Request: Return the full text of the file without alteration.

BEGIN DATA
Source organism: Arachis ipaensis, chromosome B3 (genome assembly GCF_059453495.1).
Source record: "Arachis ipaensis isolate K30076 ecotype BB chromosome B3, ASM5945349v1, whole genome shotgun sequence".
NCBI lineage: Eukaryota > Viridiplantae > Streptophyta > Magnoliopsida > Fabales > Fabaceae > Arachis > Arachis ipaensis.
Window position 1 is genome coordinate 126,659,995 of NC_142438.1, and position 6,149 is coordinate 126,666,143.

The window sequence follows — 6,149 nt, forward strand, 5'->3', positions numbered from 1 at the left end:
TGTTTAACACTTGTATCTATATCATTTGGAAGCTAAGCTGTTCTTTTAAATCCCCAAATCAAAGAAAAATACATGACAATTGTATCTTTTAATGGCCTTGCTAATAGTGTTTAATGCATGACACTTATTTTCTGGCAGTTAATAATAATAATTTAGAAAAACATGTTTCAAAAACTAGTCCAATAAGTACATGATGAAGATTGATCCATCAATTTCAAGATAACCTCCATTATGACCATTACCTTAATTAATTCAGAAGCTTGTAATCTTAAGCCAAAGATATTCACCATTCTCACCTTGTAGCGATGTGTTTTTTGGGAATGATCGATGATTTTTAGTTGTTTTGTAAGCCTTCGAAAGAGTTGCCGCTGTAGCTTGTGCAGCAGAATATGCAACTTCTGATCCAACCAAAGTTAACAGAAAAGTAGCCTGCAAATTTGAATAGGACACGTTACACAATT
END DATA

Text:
Source organism: Arachis ipaensis, chromosome B3 (genome assembly GCF_059453495.1).
Source record: "Arachis ipaensis isolate K30076 ecotype BB chromosome B3, ASM5945349v1, whole genome shotgun sequence".
NCBI lineage: Eukaryota > Viridiplantae > Streptophyta > Magnoliopsida > Fabales > Fabaceae > Arachis > Arachis ipaensis.
Window position 1 is genome coordinate 126,659,995 of NC_142438.1, and position 6,149 is coordinate 126,666,143.

The window sequence follows — 6,149 nt, forward strand, 5'->3', positions numbered from 1 at the left end:
TGTTTAACACTTGTATCTATATCATTTGGAAGCTAAGCTGTTCTTTTAAATCCCCAAATCAAAGAAAAATACATGACAATTGTATCTTTTAATGGCCTTGCTAATAGTGTTTAATGCATGACACTTATTTTCTGGCAGTTAATAATAATAATTTAGAAAAACATGTTTCAAAAACTAGTCCAATAAGTACATGATGAAGATTGATCCATCAATTTCAAGATAACCTCCATTATGACCATTACCTTAATTAATTCAGAAGCTTGTAATCTTAAGCCAAAGATATTCACCATTCTCACCTTGTAGCGATGTGTTTTTTGGGAATGATCGATGATTTTTAGTTGTTTTGTAAGCCTTCGAAAGAGTTGCCGCTGTAGCTTGTGCAGCAGAATATGCAACTTCTGATCCAACCAAAGTTAACAGAAAAGTAGCCTGCAAATTTGAATAGGACACGTTACACAATT